A group of senior medical professionals in Australia has asked the government to allow it to review the health of Manus Island refugees.
About 400 refugees were forced to give up their three week protest last week by Papua New Guinea police, who moved the men to three facilities in the island's main town.
The group of 18 doctors said it was deeply concerned about the refugees' physical and mental well-being, as well as harm being done to the international reputation of Australia.
It said reports of a lack of sanitation, electricity and inadequate living conditions in new refugee facilities on the island, were factors that could exacerbate disease.
The group said it was prepared to conduct the review pro-bono and to nominate appropriate and credible clinicians to help.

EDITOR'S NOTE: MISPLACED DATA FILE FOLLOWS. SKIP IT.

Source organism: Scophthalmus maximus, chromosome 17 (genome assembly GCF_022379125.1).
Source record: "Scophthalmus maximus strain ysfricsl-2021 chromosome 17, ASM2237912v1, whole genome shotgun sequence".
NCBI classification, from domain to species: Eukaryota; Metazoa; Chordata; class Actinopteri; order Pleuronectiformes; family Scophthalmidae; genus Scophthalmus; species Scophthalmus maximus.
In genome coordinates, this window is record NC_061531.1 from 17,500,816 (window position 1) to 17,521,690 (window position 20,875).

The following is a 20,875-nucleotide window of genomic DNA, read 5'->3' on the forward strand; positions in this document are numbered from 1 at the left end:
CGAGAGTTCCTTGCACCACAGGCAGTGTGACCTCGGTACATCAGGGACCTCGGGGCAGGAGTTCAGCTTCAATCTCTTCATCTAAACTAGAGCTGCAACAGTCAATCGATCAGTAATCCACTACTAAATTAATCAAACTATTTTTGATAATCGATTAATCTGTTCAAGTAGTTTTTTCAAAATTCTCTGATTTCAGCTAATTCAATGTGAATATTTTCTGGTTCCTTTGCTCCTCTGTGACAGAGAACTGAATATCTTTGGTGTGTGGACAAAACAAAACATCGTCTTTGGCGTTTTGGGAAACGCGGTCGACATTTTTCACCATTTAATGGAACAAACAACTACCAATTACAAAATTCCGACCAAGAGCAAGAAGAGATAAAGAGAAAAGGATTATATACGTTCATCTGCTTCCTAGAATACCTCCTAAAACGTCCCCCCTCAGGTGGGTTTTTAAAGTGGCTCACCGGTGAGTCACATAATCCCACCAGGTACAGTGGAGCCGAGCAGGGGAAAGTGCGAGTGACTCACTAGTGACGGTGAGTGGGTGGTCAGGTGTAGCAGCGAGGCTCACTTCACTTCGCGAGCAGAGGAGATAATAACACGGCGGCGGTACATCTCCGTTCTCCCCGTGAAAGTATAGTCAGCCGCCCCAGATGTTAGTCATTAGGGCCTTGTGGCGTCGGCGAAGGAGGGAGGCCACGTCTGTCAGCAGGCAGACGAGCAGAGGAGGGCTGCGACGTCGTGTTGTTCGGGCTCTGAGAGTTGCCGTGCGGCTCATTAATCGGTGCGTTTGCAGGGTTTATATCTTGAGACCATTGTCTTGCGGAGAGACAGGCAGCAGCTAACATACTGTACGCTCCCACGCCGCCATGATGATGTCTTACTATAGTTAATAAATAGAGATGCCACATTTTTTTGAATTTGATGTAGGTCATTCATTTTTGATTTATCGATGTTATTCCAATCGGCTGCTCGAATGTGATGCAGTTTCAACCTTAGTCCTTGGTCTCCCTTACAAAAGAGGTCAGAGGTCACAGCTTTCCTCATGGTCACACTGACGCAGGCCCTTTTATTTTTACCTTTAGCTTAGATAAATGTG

"We believe that the humanitarian issues take precedence over politics. This is a matter beyond immigration and border control, but one that affects the health of people and others' perceptions of our great nation.
"They, like all human beings, have a universal right - enshrined in the United Nations charter - to health and well-being.
"We would require the Australian government to negotiate the diplomatic permissions and officially sanction travel to and within PNG, as well as agree to clinical assessment of willing individuals."
The request followed a similar call made last week by the Australian Medical Association, and concerns raised two weeks ago about the refugees by the Public Health Association of Australia.
Meanwhile, the aid agency Doctors without Borders has called on the Papua New Guinea government to allow its health workers to enter the new facilities.
Kurdish journalist and refugee Behrouz Boochani said many refugees required medical help.